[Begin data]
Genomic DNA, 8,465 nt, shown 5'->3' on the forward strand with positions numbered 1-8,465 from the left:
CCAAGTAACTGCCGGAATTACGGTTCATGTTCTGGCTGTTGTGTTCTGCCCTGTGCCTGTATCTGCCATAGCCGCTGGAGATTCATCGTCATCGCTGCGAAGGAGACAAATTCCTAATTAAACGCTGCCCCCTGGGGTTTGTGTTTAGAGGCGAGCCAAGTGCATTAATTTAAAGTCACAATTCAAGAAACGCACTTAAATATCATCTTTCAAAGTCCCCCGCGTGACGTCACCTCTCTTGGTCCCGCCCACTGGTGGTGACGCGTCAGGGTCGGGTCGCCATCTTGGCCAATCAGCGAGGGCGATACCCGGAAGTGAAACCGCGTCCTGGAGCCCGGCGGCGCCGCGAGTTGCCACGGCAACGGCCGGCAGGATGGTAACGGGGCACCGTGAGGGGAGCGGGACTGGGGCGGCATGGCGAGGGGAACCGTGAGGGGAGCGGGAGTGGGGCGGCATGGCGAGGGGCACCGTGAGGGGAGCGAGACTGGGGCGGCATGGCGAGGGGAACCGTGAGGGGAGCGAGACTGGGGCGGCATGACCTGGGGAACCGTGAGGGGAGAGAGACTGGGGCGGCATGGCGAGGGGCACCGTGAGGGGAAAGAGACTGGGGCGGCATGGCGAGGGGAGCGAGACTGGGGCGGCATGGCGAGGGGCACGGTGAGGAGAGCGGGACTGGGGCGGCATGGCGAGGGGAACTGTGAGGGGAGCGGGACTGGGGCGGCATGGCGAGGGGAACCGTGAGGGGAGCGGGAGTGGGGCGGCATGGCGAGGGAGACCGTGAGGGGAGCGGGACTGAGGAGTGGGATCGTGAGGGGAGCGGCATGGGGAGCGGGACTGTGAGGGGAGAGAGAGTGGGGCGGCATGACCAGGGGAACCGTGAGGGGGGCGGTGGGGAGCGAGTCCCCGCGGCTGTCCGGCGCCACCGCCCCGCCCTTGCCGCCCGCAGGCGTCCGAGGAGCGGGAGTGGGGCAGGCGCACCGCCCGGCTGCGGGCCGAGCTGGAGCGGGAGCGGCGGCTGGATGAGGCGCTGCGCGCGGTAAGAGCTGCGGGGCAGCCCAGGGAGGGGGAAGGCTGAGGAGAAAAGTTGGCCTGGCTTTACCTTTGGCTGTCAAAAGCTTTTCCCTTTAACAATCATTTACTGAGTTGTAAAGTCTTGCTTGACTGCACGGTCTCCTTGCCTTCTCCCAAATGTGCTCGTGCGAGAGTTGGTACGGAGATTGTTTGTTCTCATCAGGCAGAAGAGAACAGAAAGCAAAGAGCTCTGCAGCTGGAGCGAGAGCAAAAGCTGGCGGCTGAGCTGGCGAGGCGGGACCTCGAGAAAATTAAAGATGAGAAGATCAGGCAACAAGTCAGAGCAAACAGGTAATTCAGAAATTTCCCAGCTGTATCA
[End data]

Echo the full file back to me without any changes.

Genomic DNA, 8,465 nt, shown 5'->3' on the forward strand with positions numbered 1-8,465 from the left:
CCAAGTAACTGCCGGAATTACGGTTCATGTTCTGGCTGTTGTGTTCTGCCCTGTGCCTGTATCTGCCATAGCCGCTGGAGATTCATCGTCATCGCTGCGAAGGAGACAAATTCCTAATTAAACGCTGCCCCCTGGGGTTTGTGTTTAGAGGCGAGCCAAGTGCATTAATTTAAAGTCACAATTCAAGAAACGCACTTAAATATCATCTTTCAAAGTCCCCCGCGTGACGTCACCTCTCTTGGTCCCGCCCACTGGTGGTGACGCGTCAGGGTCGGGTCGCCATCTTGGCCAATCAGCGAGGGCGATACCCGGAAGTGAAACCGCGTCCTGGAGCCCGGCGGCGCCGCGAGTTGCCACGGCAACGGCCGGCAGGATGGTAACGGGGCACCGTGAGGGGAGCGGGACTGGGGCGGCATGGCGAGGGGAACCGTGAGGGGAGCGGGAGTGGGGCGGCATGGCGAGGGGCACCGTGAGGGGAGCGAGACTGGGGCGGCATGGCGAGGGGAACCGTGAGGGGAGCGAGACTGGGGCGGCATGACCTGGGGAACCGTGAGGGGAGAGAGACTGGGGCGGCATGGCGAGGGGCACCGTGAGGGGAAAGAGACTGGGGCGGCATGGCGAGGGGAGCGAGACTGGGGCGGCATGGCGAGGGGCACGGTGAGGAGAGCGGGACTGGGGCGGCATGGCGAGGGGAACTGTGAGGGGAGCGGGACTGGGGCGGCATGGCGAGGGGAACCGTGAGGGGAGCGGGAGTGGGGCGGCATGGCGAGGGAGACCGTGAGGGGAGCGGGACTGAGGAGTGGGATCGTGAGGGGAGCGGCATGGGGAGCGGGACTGTGAGGGGAGAGAGAGTGGGGCGGCATGACCAGGGGAACCGTGAGGGGGGCGGTGGGGAGCGAGTCCCCGCGGCTGTCCGGCGCCACCGCCCCGCCCTTGCCGCCCGCAGGCGTCCGAGGAGCGGGAGTGGGGCAGGCGCACCGCCCGGCTGCGGGCCGAGCTGGAGCGGGAGCGGCGGCTGGATGAGGCGCTGCGCGCGGTAAGAGCTGCGGGGCAGCCCAGGGAGGGGGAAGGCTGAGGAGAAAAGTTGGCCTGGCTTTACCTTTGGCTGTCAAAAGCTTTTCCCTTTAACAATCATTTACTGAGTTGTAAAGTCTTGCTTGACTGCACGGTCTCCTTGCCTTCTCCCAAATGTGCTCGTGCGAGAGTTGGTACGGAGATTGTTTGTTCTCATCAGGCAGAAGAGAACAGAAAGCAAAGAGCTCTGCAGCTGGAGCGAGAGCAAAAGCTGGCGGCTGAGCTGGCGAGGCGGGACCTCGAGAAAATTAAAGATGAGAAGATCAGGCAACAAGTCAGAGCAAACAGGTAATTCAGAAATTTCCCAGCTGTATCA